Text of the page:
A balmy and relatively muggy English summer evening welcomed The Middle East into Shepherds Bush’s own Bush Hall. It wasn’t only the weather that was reminiscent of their homeland, immediately antipodean murmurs filled the hall (like many of the gigs I attend these days – the enlightenment of having an Aussie GF). Murmurs turned to pandemonium as the five plus strong band took to the stage, fortifying that tonight was very much a home from home gig.
The Townsville rockers have been assembled for five years only to oddly sport one album “The Recordings Of The Middle East” amongst various EPs and compilation releases. Like many folk bands I have witnessed, the EPs songs are mythical and lush complimented with pensive picks of guitars and blissful harmonies; juxtaposed by onslaughts of noise and thrashing banjos. The live Middle East flirt between a barndance ho-down to a pin-drop silencing of the crowd. The later reminiscent of young Laura Marling’s musical authority. Marling herself attended the gig as the B&B host to Bree Tranter (female vocalist). In one moment the stage is buckling under the pressure of the foot stomping fun. To the next where the audience has been commanded into musical silence with only the hum of the air conditioning as interruption coupled with the thought that the sweat coating your body would deny had ever been installed.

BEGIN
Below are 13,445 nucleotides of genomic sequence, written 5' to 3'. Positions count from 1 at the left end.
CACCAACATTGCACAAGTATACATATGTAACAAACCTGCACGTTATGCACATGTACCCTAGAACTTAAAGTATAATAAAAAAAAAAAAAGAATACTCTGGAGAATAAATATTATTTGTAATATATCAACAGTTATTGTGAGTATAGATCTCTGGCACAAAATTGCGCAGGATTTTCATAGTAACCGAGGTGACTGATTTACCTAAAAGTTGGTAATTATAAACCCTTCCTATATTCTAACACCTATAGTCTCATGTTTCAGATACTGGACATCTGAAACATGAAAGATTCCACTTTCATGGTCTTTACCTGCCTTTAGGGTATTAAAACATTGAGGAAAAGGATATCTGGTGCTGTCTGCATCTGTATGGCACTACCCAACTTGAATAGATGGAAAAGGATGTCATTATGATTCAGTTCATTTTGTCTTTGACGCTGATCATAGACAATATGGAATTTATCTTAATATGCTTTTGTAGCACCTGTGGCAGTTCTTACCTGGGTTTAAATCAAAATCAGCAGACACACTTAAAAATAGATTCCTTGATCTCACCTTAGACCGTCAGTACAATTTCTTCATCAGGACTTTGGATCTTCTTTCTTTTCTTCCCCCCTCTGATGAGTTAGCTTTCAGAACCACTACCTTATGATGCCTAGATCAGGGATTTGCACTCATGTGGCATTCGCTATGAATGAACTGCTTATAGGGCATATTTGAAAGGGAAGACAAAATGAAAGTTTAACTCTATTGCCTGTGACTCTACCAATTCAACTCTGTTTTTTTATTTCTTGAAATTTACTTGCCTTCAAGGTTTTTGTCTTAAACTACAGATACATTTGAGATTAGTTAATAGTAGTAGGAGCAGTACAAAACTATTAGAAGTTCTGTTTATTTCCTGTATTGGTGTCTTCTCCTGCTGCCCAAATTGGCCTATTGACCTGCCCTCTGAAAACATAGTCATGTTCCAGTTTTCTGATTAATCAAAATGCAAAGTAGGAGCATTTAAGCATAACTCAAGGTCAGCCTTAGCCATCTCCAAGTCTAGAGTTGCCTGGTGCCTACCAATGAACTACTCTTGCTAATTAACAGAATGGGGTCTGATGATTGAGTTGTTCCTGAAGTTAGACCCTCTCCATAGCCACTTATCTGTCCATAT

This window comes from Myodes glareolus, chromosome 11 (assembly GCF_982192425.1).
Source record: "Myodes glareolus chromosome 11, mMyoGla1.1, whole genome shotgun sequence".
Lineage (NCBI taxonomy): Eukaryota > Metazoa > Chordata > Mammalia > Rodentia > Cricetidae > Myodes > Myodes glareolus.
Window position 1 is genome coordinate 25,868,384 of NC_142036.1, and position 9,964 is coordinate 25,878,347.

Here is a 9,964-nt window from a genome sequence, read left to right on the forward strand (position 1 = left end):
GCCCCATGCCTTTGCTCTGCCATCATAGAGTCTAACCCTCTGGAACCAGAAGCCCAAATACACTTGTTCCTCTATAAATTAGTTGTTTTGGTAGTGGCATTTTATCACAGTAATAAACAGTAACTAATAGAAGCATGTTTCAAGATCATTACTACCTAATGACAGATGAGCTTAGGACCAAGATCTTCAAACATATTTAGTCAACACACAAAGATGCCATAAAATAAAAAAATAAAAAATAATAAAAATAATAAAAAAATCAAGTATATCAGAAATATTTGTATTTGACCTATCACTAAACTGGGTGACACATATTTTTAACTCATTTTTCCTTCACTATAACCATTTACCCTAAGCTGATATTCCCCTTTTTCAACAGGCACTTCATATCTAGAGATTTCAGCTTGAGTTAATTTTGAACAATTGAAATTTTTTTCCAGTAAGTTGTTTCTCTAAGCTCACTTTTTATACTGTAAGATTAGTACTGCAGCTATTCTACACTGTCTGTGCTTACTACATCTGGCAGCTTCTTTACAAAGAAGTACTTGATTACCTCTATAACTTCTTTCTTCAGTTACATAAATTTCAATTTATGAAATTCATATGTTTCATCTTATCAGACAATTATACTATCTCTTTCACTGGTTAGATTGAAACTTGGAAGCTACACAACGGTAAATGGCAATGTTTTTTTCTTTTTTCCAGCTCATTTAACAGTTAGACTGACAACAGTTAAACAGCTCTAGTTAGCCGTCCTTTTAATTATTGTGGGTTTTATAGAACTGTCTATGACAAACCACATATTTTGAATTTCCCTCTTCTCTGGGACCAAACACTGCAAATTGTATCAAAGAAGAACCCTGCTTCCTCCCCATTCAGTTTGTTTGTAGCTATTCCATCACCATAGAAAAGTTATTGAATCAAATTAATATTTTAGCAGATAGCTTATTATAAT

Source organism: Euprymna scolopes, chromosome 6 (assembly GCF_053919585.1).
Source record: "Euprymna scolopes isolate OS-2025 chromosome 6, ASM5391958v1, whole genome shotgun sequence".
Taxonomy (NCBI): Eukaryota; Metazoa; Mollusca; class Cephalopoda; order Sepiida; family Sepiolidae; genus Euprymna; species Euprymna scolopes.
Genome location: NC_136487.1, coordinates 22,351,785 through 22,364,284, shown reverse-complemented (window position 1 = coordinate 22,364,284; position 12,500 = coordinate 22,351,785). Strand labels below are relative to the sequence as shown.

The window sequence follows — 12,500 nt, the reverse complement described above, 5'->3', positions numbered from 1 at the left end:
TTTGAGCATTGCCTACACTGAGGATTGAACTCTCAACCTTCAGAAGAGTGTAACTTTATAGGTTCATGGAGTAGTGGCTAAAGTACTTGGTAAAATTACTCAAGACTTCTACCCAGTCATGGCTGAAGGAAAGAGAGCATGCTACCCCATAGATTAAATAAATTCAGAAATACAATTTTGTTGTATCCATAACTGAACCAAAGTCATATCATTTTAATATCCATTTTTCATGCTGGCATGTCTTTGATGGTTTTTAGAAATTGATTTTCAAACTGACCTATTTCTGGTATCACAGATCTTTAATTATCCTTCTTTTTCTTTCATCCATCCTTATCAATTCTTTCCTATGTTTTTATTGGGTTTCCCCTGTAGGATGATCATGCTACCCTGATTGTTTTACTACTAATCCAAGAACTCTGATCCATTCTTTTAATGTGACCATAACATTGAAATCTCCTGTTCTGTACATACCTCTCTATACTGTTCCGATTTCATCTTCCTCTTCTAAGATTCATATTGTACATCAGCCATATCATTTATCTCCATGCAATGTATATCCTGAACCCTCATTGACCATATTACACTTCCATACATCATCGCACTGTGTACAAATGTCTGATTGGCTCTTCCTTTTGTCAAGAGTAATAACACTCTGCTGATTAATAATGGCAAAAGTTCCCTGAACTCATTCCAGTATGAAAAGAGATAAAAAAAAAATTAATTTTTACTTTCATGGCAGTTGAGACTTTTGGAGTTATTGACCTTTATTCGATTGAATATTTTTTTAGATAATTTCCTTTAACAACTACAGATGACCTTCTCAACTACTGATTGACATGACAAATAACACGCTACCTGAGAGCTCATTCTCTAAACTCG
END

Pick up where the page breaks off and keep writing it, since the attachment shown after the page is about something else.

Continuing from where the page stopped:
A lead vocalist could not be pinpointed, with vocals being harmoniously shared between three members: Jordan Ireland, Rohin Jones and Bree Tranter, which doubtlessly derived in a phenomenal sound texture. Add these foundations to the ever-changing amalgamation of instruments and instrumentalists (the list is truly as long as your arm) with the cherry on top being that the band are infatuated with their performance. With this kind of enthusiasum galvanised with their material it seems the band are sifting through copious albums for 75 minutes, what more could you ask?
The Aussies closed with the singalong favorite “Blood” and it was evident that The Middle East you hear through your headphones aren’t the Middle East witnessed on stage. Country roots infect their vigour live, with more power and passion. A crescendo becomes a deafendo, it begs whether amplification is needed at all in such a venue. However, when they wind down to the quiet sections over half the band are satisfied to leave the stage (minus the mentalist from the support band who begged to play then tambourine for every song of their set – he got dragged off...). Very much a home gig on foreign soil but was one hell of an away win.